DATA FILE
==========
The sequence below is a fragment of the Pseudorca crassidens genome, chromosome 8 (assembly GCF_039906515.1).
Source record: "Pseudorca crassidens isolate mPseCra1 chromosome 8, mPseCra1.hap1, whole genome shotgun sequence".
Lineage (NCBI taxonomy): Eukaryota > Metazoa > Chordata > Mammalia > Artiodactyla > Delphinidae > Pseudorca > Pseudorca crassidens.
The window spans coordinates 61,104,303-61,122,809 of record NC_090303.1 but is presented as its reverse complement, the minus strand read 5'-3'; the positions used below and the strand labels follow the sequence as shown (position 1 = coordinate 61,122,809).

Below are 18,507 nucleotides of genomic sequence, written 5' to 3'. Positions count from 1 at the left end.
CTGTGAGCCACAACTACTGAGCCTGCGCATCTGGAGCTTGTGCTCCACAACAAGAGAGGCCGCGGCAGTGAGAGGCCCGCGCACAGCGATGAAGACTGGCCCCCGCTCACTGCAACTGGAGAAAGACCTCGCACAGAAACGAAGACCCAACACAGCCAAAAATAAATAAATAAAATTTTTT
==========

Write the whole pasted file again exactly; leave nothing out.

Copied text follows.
The sequence below is a fragment of the Pseudorca crassidens genome, chromosome 8 (assembly GCF_039906515.1).
Source record: "Pseudorca crassidens isolate mPseCra1 chromosome 8, mPseCra1.hap1, whole genome shotgun sequence".
Lineage (NCBI taxonomy): Eukaryota > Metazoa > Chordata > Mammalia > Artiodactyla > Delphinidae > Pseudorca > Pseudorca crassidens.
The window spans coordinates 61,104,303-61,122,809 of record NC_090303.1 but is presented as its reverse complement, the minus strand read 5'-3'; the positions used below and the strand labels follow the sequence as shown (position 1 = coordinate 61,122,809).

Below are 18,507 nucleotides of genomic sequence, written 5' to 3'. Positions count from 1 at the left end.
CTGTGAGCCACAACTACTGAGCCTGCGCATCTGGAGCTTGTGCTCCACAACAAGAGAGGCCGCGGCAGTGAGAGGCCCGCGCACAGCGATGAAGACTGGCCCCCGCTCACTGCAACTGGAGAAAGACCTCGCACAGAAACGAAGACCCAACACAGCCAAAAATAAATAAATAAAATTTTTT